My hopes for the next book are that we learn more about Stevie Rae; that we figure out what the hell happened with Aphrodite; and that Zoey's friends give her a hard time about all the shit she's pulled, but they find a way to work through it and can take down Neferet.

Rating: 7/10
Pages: 307 (paperback)
Series: House of Night
Genres: Young Adult, Fantasy, Paranormal

Tuesday, July 5, 2016

Betrayed: House of Night by P.C. Cast and Kristin Cast

The exciting sequel to Marked! This one is exciting for a few reasons. There's a lot of action, it gets extremely steamy, and it delves a little more into the vampyre world and learn so much more stuff. In this book, the series really starts moving and setting everything up for later books. Also, in this book, a few of the things I know happened from my first time reading happened, so it's nice getting some clarity on my vague memories. I'm still really glad that I'm re-reading this series.

(Credit: Kelsey Darling)

Five Sentence Summary

It's been one month since Zoey saved her almost-ex-boyfriend, Heath, from the evil spirits on Samhain and taken over the Dark Daughters. Zoey and Erik have started dating, she is ignoring Heath to the best of her abilities, and she is starting to feel a little more normal, despite the fact that she is completely abnormal for a fledgling. But then students from Zoey's human life start to go missing and it is looking like vampyres are involved. Then Loren Blake, the very hot adult vamp teacher, enters Zoey's life and she feels an instant attraction to him. Feeling stressed about the new emotions with Erik and Loren, Zoey leaves school one day, she runs into Heath, drinks his blood, and they are now Imprinted; but being Imprinted turns out to be a life saver. But none of this matters when Zoey loses someone close to her, nothing else matters, especially when learning that someone she trusts is at the center of it.

(Source: Giphy)

Likes & Dislikes
(Warning: After this, there are spoilers)
  • I know this was an issue with the first one, and I'm sure it will be an issue for the rest of the series, but I cannot stand the "hag from hell" and "skank" and "slut" comments. I know they're 16 and they do not understand how damaging those words are. And I know that the authors wouldn't condone those words being used against real people, but it feels like they are used so much more in this book. Those statements are so cruel and hurtful. Judging a person because of their sexuality and promiscuity, or the opposite, is wrong. Just because it isn't your life style doesn't mean that it's wrong.
  • The only other thing that kind of annoyed me was that in the first few chapters, they recap a lot of the first book. I hate when books do this. I know not everyone does this, but even when new books in the series are released, I always re-read the ones prior to it. I don't need it to tell me what I already know.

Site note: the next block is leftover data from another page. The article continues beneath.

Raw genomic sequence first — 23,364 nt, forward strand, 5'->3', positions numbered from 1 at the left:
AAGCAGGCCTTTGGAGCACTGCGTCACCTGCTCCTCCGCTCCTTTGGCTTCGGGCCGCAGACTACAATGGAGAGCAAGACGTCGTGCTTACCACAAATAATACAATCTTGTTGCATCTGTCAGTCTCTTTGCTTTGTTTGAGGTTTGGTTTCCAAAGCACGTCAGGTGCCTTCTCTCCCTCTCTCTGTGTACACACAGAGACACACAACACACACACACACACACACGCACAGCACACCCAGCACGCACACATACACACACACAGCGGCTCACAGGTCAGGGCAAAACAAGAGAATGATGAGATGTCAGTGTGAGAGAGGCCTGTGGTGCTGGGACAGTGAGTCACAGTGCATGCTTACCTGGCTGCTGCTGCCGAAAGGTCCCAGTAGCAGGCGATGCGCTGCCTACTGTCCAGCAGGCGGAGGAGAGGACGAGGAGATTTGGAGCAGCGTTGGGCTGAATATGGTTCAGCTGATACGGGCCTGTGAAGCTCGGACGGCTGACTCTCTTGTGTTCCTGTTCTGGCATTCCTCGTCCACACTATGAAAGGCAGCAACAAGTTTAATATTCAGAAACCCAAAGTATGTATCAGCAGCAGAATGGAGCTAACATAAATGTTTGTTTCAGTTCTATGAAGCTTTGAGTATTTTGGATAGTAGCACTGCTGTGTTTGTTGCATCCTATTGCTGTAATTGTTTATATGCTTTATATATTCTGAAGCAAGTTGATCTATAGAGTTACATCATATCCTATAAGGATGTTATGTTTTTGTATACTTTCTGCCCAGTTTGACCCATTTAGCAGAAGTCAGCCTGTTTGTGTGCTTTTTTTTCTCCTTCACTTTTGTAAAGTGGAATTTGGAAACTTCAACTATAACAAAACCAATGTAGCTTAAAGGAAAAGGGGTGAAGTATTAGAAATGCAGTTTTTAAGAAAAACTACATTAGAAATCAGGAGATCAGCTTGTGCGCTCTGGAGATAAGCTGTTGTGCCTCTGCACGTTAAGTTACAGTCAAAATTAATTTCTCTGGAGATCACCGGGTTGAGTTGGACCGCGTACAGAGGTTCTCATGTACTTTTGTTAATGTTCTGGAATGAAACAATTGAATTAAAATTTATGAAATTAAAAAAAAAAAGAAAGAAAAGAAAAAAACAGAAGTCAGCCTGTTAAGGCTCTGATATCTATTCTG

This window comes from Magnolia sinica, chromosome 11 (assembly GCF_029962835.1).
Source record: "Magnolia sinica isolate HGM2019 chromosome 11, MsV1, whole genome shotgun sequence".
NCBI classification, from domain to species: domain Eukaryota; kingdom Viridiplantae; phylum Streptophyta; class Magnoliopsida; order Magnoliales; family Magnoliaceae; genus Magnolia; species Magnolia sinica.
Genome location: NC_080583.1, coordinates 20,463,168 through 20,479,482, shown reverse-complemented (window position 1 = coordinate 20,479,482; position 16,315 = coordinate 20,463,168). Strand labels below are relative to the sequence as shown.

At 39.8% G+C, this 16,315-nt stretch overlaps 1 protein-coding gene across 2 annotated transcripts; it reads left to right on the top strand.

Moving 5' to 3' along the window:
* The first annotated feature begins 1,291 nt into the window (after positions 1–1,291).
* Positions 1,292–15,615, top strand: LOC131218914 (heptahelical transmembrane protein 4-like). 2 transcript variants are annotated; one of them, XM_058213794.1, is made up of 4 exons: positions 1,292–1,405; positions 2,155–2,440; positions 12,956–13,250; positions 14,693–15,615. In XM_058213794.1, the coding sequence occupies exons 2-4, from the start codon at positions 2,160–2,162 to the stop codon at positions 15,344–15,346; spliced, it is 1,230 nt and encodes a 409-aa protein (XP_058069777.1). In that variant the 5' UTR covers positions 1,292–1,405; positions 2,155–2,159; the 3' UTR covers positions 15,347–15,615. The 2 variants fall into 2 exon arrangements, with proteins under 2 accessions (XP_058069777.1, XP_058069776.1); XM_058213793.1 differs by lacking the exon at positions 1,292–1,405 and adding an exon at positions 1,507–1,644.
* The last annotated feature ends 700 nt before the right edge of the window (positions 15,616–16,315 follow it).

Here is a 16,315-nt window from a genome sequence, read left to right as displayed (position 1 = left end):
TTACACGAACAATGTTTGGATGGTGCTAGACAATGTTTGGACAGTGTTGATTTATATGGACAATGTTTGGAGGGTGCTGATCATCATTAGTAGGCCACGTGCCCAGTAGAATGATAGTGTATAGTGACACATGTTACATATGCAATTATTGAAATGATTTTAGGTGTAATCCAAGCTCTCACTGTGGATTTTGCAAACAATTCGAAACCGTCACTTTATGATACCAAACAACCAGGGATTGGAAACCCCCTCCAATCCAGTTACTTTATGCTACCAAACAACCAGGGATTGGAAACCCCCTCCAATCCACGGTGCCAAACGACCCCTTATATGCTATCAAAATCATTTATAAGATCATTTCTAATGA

(Source: Giphy)
  • Zoey, in regards to her vampyrism, makes some huge strides. I mean, she has her seriously teenager moments, but when she is in High Priestess in training mode, she takes everything more serious and tries to make the moves that she knows Nyx would want instead of taking the easy way.
  • The scenes with Zoey and Loren are extremely hott! A little cheesy (the whole poetry reading thing is a bit much for me), and a little wrong, given the fact that she's a minor and he's a teacher, but I have a feeling anyone would have a hard time turning Loren down. And aside from some inappropiate lingering, nothing happens.

So like I said, this one has a little bit more going on in it, which makes sense; you expect that each book has a little more drama as you become more familiar with the world it takes place in and more characters are introduced. The big things in this one are: Zoey's love rectangle (since it's 3 guys, not two); Zoey and Aphrodite; the gang and their affinities; Neferet; and Stevie Rae.

The love rectangle is a bit annoying because Zoey knows that what she is doing is wrong, but she does it anyways. Her current boyfriend is absent for a chunk of the book. He's in LA (I think) for a monologue competition, so this is how Zoey finds herself in situations with Loren and Heath. 

Loren Blake is the Poet Laureate and is extremely young and extremely hott. When Zoey finds herself alone with him in the computer lab, they connect through a love of writing and their discussion for the changes she wants to make to the Dark Daughters. Later though is when things heat up between them. They run into each other outside and Loren uses Zoey and her tattoos as his muse. The scene is extremely intense, but Loren, knowing better, breaks off the eye contact and leaves. But that doesn't stop him from writing a haiku about her that is more than a little suggestive.

"Ancient Queen awake
A chrysalis not yet formed
Will your wings unfold?" (p. 69)

After that, he leaves to support his students in the competition, so Zoey doesn't have to worry about him for the rest of the book.